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We had an awesome first cooking class of the semester with our campus nutritionist, Julie Lampie, and one of Hodgdon’s head cooks. We started with an appetizer of homemade bruschetta with toast, followed by a delicious roasted tomato soup, and for the main course we enjoyed chicken piccata, a brown/wild rice and veggie pilaf, and roasted fennel. All of the dishes were cooked without butter and instead used olive oil, and we included a wide range of whole grains, lean proteins, and veggies. Everyone loved the demo and feasted on a scrumptious home-cooked meal!
If you’ve ever been curious about how the dining hall operates, menu planning at Tufts Dining, and where our school’s food comes from, here’s your chance! On Monday, Oct 21, noon-1pm, the Tufts Dining nutritionist Julie Lampie will be conducting a behind-the-scenes tour of Dewick, followed by lunch and a Q&A session. Come learn about the many factors that go into planning our dining hall meals.
This event is RSVP only! To sign up, please email firstname.lastname@example.org and indicate whether you will need a meal card for lunch.
We look forward to seeing you there!
During last week’s meeting, BYL members discussed about an article that points out the correlation between having a clean desk and living a healthy lifestyle. In the first paragraph, author Reynolds said scientists “have found that people blessed with innate conscientiousness, meaning that they are organized and predictable, typically eat better and live longer than people who are disorderly.” Based on this finding, now scientist is examining “whether neat environments can produce good habits even in those who aren’t necessarily innately conscientious.” The result was that people put in neat environments did act more self-consciously and ate healthily. On the other hand, disorderly environments seem to inspire “breaking free of tradition” and motivate imagination and innovation. BYL members found this news inconclusive and these researches cannot prove the causation (A leads to B) but only the correlation (A and B has a reciprocal relationship). However, we do feel that a clean environment gives us a good base to act responsibly.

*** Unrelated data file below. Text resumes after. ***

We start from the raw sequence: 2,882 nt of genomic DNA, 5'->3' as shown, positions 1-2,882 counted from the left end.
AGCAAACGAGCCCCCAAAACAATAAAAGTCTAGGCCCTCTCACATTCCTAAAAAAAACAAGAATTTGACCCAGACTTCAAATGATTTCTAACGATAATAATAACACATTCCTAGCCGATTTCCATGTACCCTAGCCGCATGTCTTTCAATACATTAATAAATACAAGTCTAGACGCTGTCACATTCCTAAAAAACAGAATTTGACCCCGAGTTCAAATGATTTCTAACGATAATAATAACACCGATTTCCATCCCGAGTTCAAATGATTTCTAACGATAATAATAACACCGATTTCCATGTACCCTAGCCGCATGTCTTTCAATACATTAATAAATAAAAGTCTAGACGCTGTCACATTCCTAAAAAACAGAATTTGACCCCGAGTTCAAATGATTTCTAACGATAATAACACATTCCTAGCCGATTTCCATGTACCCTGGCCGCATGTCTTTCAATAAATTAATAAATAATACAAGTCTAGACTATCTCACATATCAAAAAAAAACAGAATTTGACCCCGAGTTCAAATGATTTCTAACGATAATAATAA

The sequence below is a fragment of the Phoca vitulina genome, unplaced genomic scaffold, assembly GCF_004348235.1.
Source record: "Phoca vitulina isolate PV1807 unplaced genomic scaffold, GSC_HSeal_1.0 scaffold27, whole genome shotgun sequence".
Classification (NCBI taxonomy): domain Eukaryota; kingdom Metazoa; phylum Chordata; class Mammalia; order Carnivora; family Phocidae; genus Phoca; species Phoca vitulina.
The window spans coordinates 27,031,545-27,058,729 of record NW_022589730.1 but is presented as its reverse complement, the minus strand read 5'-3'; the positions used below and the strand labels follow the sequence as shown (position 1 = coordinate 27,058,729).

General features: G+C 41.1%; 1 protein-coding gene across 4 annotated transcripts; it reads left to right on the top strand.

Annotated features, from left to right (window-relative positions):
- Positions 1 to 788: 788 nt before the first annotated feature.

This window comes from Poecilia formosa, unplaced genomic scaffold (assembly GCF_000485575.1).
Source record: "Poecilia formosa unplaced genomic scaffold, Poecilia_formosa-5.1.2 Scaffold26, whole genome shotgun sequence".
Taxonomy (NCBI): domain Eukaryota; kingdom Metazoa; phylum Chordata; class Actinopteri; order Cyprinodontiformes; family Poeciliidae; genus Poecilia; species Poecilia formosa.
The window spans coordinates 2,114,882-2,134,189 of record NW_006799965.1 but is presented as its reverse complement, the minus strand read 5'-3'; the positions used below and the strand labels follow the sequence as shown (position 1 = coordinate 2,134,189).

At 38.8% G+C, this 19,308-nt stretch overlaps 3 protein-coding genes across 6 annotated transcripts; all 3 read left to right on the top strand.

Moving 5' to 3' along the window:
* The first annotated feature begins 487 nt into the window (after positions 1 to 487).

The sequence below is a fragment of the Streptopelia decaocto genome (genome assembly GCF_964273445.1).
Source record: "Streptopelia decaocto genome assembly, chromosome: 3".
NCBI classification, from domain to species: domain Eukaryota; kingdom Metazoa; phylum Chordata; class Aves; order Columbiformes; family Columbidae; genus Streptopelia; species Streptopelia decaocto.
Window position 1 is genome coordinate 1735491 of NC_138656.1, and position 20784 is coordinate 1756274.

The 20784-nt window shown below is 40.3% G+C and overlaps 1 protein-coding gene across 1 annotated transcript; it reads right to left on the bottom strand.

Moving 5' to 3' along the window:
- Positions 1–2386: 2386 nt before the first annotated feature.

This past Thursday we held our first cooking class of the semester. This class focused on kitchen basics, highlighting the basic equipment needed in any kitchen to create a variety of quick, healthy meals.
Knife – a good knife should feel comfortable or well-balanced in your hand. If you plan on cooking often, purchasing a quality 6-10” chef’s knife is suitable for slicing meats or cutting fruits and vegetables.
Cutting board – having a cutting board is important for any prep work that needs to be done in the kitchen. The right cutting board will protect the blades of your knives, prevent the spread of harmful bacteria, and simplify cleanup. There are many options, ranging from plastic and wood or glass. Features to consider: look for a board with two usable sides, nonslip edges that will keep the board securely in place during prep, and a groove that will catch liquids and prevent spills. Also, flexible boards making transferring items easier, handles allow for easy lifting and carrying, and color-coding helps prevent cross-contamination of ingredients.
Skillet with lid – a large skillet gives you the flexibility of cooking practically anything. You can poach fish, make sauces, stir fry vegetables, sear meats, cook pastas, and many more with just a single piece of equipment.
Spatula – a spatula can be used for mixing and blending ingredients and for scraping food from the sides of a bowl. Look for one that is made of heat-resistant materials so it won’t melt or burn your hand.
And that’s all you really need! For this class we made Quinoa Vegetable Stir-Fry and Microwave-Baked Apples. Click to check out the recipes Class handout